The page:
Tuesday, March 31, 2015

Train Reading - Introducing C R Fay's Life and Labour in the Nineteenth Century

Traditionally, my train reading has focused on books that I haven't read before selected almost at random from my shelves. It's a way of breaking out of immediate thought patterns, forcing me to look at something old (many of my books are quite old) but still new to me.

In recent months, my focus has narrowed to immediate preoccupations. One morning, dissatisfied, I grabbed C R Fay's Life and Labour in the Nineteenth Century Life, being the substance of lectures delivered at Cambridge University in the year 1919 to students of economics, among whom were officers of the Royal Navy and students from the Army of the United States, (Cambridge University Press, 1920).

The book is, as the title suggests, based on a series of lectures. It reads that way. It's more a series of essays. Its also a somewhat pedantic, even fussy, book. Or perhaps its Professor Fay who was a little fussy and pedantic. Certainly he seems to have had a somewhat difficult personality.

You get a good feel for this from Professor Doug Munro's well written review of Hugh Gault's 2011 biography of Fay, The Quirky Dr Fay: A Remarkable Life. The photo of Fay comes from the much later period when he was invited to give a series of lectures by the Memorial University of Newfoundland.

Munro's review begins:
Old historians, like old soldiers, don’t die; they simply fade away. A paradox of the historical profession is the widespread disregard shown towards ancestors. We all aspire to write groundbreaking work that will pass the test of time, but the sad truth is a given monograph will have a short shelf life and quickly join what G. M. Trevelyan called ‘the great unread’
To support this view, one that I agree with, he quotes Neil Jumonville::
History is really, ironically, the least grateful of disciplines … it’s difficult for a historian to be remembered for his history. Historians tend to after 20 or 30 years, after a book is published, to throw it on the proverbial dust bin. And we don’t read our old historians like those in literature read their old greats. I mean in the field of history, we’re far more embarrassed by our past than we should be. You know, we don’t look back to our Melvilles or to our Emersons like those in literature do. And so really ironically, history is one of the least historical of the humanities in that respect.
I think that there is a simple reason for this great forgetting. History is written in and of the present.The topics we select and the questions we ask are determined by present concerns and attitudes. Old things are put aside, rejected as no longer relevant, outdated, even embarrassing.  In that way, history is indeed the most a-historical of the disciplines.  

In a way, I struggle with this every day as I try to break free from the bounds set by current thought patterns. Of course, this is not true just of history. It holds equally true for public policy, for example, something I often rail about. The present acts as a deep drag on new thought. However, it is especially true of the writing of history.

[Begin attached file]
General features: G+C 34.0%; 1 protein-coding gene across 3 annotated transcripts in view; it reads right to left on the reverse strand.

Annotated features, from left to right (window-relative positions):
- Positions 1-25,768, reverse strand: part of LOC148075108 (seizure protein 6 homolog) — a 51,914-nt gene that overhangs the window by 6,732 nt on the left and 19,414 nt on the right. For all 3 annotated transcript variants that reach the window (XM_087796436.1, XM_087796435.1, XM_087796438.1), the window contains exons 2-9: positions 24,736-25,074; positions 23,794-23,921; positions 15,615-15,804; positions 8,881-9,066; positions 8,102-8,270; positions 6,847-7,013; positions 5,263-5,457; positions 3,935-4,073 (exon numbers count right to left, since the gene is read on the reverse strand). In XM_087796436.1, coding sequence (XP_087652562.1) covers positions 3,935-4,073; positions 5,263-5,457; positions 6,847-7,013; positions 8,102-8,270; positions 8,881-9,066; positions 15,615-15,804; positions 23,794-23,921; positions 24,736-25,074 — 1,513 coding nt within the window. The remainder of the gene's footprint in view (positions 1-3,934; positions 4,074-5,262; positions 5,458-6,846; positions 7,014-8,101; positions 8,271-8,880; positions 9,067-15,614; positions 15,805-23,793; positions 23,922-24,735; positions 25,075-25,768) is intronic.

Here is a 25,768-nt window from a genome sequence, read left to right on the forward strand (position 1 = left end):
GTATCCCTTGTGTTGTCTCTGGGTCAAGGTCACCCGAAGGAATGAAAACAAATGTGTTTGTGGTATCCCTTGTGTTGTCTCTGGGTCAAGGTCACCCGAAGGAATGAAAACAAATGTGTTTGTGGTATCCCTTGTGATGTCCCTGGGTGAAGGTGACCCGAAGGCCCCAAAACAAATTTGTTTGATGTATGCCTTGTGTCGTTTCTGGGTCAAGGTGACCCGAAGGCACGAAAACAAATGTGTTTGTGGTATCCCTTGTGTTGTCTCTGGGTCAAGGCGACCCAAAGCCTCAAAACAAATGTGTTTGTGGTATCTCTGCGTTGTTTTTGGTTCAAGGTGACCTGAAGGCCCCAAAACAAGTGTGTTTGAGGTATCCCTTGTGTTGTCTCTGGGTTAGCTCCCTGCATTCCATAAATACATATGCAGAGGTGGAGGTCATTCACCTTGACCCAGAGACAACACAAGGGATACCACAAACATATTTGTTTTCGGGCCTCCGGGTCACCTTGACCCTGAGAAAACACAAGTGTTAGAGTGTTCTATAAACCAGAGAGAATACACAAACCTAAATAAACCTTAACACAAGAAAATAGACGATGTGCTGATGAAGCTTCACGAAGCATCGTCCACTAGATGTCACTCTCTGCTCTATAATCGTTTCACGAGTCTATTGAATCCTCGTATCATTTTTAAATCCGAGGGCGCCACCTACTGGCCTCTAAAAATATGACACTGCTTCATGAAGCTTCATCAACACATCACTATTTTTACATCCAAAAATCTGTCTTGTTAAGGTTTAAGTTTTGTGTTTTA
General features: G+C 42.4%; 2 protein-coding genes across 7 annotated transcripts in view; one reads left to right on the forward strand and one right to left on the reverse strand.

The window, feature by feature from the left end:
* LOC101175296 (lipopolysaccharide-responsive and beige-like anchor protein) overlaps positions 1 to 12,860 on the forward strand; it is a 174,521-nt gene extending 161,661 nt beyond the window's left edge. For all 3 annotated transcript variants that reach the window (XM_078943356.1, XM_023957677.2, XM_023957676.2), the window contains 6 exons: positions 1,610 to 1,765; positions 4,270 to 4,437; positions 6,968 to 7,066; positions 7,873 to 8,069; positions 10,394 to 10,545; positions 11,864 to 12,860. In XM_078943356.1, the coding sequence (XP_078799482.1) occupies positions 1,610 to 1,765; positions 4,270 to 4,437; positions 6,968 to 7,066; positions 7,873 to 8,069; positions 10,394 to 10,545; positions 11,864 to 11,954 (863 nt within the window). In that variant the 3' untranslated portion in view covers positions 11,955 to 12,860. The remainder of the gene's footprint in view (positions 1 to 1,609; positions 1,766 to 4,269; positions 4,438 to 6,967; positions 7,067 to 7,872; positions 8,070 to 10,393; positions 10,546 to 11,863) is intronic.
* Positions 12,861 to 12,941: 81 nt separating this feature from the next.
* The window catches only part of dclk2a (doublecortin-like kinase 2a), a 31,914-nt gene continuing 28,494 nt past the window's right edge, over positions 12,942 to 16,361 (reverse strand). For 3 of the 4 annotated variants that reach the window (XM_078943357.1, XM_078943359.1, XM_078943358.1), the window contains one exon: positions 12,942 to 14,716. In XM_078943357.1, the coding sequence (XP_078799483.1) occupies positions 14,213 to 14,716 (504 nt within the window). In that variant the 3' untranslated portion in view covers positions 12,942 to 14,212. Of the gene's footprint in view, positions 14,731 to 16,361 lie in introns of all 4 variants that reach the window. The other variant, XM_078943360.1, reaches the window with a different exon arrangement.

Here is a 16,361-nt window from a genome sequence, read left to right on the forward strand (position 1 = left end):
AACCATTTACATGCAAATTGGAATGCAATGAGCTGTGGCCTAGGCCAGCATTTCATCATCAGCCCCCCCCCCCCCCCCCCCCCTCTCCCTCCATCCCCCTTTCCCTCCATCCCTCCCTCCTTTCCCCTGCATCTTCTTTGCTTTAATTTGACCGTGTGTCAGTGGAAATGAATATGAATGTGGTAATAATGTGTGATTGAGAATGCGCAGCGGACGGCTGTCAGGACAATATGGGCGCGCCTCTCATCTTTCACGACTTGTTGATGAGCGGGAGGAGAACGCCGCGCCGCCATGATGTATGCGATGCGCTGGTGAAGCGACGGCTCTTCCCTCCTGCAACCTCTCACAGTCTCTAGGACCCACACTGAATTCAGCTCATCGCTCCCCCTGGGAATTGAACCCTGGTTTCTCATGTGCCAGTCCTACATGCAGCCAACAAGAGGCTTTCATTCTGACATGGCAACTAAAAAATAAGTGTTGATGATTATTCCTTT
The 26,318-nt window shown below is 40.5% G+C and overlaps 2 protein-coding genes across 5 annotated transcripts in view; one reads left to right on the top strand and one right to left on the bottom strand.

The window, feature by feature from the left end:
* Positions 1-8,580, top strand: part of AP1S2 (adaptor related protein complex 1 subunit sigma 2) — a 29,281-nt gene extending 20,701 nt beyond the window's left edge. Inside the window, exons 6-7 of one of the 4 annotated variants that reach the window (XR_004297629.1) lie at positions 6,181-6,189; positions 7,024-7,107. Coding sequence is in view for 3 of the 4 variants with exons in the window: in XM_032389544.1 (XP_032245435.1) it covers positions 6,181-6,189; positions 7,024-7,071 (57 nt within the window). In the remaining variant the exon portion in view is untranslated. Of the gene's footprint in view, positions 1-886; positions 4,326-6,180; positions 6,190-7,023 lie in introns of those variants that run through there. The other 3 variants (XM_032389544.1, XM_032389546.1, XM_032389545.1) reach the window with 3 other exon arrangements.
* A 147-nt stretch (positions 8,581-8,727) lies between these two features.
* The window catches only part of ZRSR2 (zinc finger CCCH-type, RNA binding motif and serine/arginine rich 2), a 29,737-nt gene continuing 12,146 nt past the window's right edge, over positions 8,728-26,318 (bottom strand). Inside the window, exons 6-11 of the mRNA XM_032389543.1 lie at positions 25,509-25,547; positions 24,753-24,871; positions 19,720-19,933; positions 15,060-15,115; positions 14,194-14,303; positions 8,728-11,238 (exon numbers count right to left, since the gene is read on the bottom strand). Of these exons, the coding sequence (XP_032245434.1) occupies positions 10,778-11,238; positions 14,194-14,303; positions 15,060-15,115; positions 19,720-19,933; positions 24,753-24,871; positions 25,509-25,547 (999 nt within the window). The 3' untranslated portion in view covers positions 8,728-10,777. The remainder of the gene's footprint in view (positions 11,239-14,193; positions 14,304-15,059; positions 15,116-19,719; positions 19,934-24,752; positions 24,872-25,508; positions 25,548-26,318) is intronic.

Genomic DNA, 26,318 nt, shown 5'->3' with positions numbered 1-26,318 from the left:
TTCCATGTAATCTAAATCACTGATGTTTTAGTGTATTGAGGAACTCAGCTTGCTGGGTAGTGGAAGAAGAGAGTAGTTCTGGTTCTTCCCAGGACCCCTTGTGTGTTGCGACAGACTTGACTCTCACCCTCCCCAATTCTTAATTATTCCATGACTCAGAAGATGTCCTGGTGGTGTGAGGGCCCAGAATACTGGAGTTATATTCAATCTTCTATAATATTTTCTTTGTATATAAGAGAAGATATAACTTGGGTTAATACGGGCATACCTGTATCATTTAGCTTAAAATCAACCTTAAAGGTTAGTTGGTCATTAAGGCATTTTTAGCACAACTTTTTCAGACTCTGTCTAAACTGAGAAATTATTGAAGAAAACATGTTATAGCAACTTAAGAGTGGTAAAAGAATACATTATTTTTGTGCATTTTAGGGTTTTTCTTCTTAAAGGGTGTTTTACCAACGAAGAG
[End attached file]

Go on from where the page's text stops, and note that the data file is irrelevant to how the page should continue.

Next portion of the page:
In researching and writing, I often find myself saying I don't want to write about that. People expect me to do so because the topic or question is seen as relevant, important, to current concerns, whereas my reaction is that its just not important to what I want to say. If  don't mention it I will be criticised, my views may simply be rejected out of hand. But if I do focus on it, my story will be distorted.

I didn't start reading the older histories such as Fay's with conscious intent. I just decided that I had a lot of older unread books that had belonged to my father or grandfather. Many I had thrown out or lost in multiple moves, something I now deeply regret. With those remaining, I decided to train read them to force myself to look at something new (old).

This proved to be one of the better decisions of my life. From history books through memoirs to polemical and biased travel books, I have found myself wending my way along paths that I would never have found. I accept that this is very much a minority sport; you have to have a strange mind to go this path, to read and try to understand something that now seems so dated.

In all, its been remarkably liberating. Fay's book is a case in point. The questions he asked, the views he took for granted as self-evident at the time, are different from those holding now. However, they proved to be still relevant today, perhaps more relevant because so much has been dropped out. 

Consider a very small point. Today we talk about the importance of evidence based public policy. It is, it seems, a very new thing, something that we have recently learned to do, if not always very well. Well, blow me down, Fay talks specifically about the importance of evidence based public policy. Indeed, his whole book is, in a way, focused on just that topic. An economic historian, he looks at change over the nineteenth century through a lens set in part by the interaction between trends in thought and official inquiries. 

Well, time to move on. I haven't finished with C R Fay, but that's all I have time for this morning.   




Anonymous said...

I remember this guy from my adventures in economic history; rather offbeat.


Jim Belshaw said...

He is indeed, DG,but he actually writes rather well.

Dr Purva Pius said...
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